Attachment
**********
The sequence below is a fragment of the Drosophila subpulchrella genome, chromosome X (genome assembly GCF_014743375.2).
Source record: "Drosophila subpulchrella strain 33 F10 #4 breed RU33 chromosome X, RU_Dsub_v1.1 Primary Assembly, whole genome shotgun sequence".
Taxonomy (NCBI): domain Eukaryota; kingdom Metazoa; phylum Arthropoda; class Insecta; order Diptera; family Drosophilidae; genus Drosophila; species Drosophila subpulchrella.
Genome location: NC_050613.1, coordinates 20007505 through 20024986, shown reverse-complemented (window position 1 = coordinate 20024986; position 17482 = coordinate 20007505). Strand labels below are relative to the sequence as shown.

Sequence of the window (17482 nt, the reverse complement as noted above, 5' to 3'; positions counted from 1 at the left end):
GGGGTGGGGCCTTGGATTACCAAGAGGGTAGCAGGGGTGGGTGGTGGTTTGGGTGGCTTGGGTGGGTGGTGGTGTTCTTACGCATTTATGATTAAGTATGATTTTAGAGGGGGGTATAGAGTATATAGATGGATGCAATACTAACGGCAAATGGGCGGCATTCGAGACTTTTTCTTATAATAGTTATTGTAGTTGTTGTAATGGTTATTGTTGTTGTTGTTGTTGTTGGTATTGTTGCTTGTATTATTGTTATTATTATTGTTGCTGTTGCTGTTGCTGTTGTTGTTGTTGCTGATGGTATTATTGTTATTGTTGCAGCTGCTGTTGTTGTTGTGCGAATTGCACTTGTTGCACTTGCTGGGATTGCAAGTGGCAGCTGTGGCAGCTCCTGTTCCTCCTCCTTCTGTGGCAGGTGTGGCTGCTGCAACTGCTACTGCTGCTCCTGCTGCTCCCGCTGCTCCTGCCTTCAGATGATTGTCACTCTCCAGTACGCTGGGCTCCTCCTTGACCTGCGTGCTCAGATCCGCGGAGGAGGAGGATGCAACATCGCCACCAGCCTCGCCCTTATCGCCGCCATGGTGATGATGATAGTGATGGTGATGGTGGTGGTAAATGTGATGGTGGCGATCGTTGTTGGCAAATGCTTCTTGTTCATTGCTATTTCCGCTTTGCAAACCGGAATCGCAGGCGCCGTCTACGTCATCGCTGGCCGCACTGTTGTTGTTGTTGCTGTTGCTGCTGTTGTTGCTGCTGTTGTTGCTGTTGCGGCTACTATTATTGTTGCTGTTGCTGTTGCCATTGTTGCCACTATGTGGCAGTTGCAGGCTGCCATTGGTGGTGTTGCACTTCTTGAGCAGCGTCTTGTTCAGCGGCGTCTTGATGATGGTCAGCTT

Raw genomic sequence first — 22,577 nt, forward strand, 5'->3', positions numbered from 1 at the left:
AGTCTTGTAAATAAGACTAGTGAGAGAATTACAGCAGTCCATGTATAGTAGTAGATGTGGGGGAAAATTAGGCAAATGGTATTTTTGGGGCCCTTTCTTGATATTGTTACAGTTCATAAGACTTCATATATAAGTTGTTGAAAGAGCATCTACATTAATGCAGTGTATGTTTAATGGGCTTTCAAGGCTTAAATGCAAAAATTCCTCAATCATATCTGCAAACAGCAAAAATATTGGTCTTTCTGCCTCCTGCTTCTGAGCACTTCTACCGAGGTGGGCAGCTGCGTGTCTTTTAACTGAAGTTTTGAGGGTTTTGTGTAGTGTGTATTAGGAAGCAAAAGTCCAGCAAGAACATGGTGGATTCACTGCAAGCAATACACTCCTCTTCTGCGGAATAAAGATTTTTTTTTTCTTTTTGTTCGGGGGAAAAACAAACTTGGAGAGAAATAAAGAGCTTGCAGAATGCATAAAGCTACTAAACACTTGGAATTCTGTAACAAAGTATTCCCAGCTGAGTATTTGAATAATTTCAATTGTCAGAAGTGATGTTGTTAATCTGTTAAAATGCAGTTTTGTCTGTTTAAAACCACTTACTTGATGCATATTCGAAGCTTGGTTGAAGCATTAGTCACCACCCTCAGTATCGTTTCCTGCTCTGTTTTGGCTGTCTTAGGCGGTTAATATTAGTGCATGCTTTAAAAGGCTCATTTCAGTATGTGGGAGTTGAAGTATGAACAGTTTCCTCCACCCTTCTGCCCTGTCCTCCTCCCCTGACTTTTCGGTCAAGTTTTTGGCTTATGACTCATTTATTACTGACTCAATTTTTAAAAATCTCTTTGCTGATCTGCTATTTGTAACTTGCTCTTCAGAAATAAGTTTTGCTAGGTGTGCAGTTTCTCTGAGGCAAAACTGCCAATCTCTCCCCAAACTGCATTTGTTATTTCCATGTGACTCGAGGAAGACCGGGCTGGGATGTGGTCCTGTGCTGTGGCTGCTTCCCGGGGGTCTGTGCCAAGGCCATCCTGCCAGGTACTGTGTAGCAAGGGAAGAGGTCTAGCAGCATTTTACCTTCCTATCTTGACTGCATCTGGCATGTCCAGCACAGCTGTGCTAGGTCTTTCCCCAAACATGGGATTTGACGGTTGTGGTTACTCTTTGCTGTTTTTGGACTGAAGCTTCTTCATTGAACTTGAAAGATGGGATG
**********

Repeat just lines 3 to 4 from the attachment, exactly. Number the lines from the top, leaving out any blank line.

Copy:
Taxonomy (NCBI): domain Eukaryota; kingdom Metazoa; phylum Arthropoda; class Insecta; order Diptera; family Drosophilidae; genus Drosophila; species Drosophila subpulchrella.
Genome location: NC_050613.1, coordinates 20007505 through 20024986, shown reverse-complemented (window position 1 = coordinate 20024986; position 17482 = coordinate 20007505). Strand labels below are relative to the sequence as shown.